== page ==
Formed from gray clay covered with a slip coating that fired white to buff in color, this beautifully proportioned, well-preserved bowl has thin walls incised with two identical heads in profile separated by identical arrangements of v-shaped motifs. The two faces are a version of the Olmec were-jaguar. Seen in a number of variations, the were-jaguar may refer to the mythological mating of a woman with a jaguar or to a totemic ancestor, or—by creating a visual and conceptual link with the jaguar, the most powerful creature in the Olmec physical world—it may simply be a convention indicating a powerful supernatural being.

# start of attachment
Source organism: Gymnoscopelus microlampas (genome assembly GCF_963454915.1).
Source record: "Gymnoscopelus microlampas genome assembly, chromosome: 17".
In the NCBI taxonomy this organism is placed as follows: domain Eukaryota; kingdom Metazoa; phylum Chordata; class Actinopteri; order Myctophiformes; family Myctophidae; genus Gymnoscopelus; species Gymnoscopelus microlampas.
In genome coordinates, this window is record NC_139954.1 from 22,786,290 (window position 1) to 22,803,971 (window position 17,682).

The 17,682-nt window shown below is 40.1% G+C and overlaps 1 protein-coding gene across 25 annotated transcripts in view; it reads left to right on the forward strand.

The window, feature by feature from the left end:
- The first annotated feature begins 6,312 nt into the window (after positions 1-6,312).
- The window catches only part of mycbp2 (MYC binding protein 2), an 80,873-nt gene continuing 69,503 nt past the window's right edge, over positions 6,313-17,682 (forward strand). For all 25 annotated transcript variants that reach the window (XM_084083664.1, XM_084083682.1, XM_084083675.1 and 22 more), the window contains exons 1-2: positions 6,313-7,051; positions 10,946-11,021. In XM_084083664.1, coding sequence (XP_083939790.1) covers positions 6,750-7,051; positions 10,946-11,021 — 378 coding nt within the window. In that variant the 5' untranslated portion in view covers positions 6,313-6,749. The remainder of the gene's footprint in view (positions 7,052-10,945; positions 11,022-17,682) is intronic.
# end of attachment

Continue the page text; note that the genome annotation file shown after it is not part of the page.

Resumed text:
Olmec style, Tlapacoya or Morelos, Mexico
Early Formative period, 1200–900 BC
Diam. 7 ¼ in. (18.4 cm)
Sidney and Lois Eskenazi Museum of Art, Raymond and Laura Wielgus Collection, 81.32.3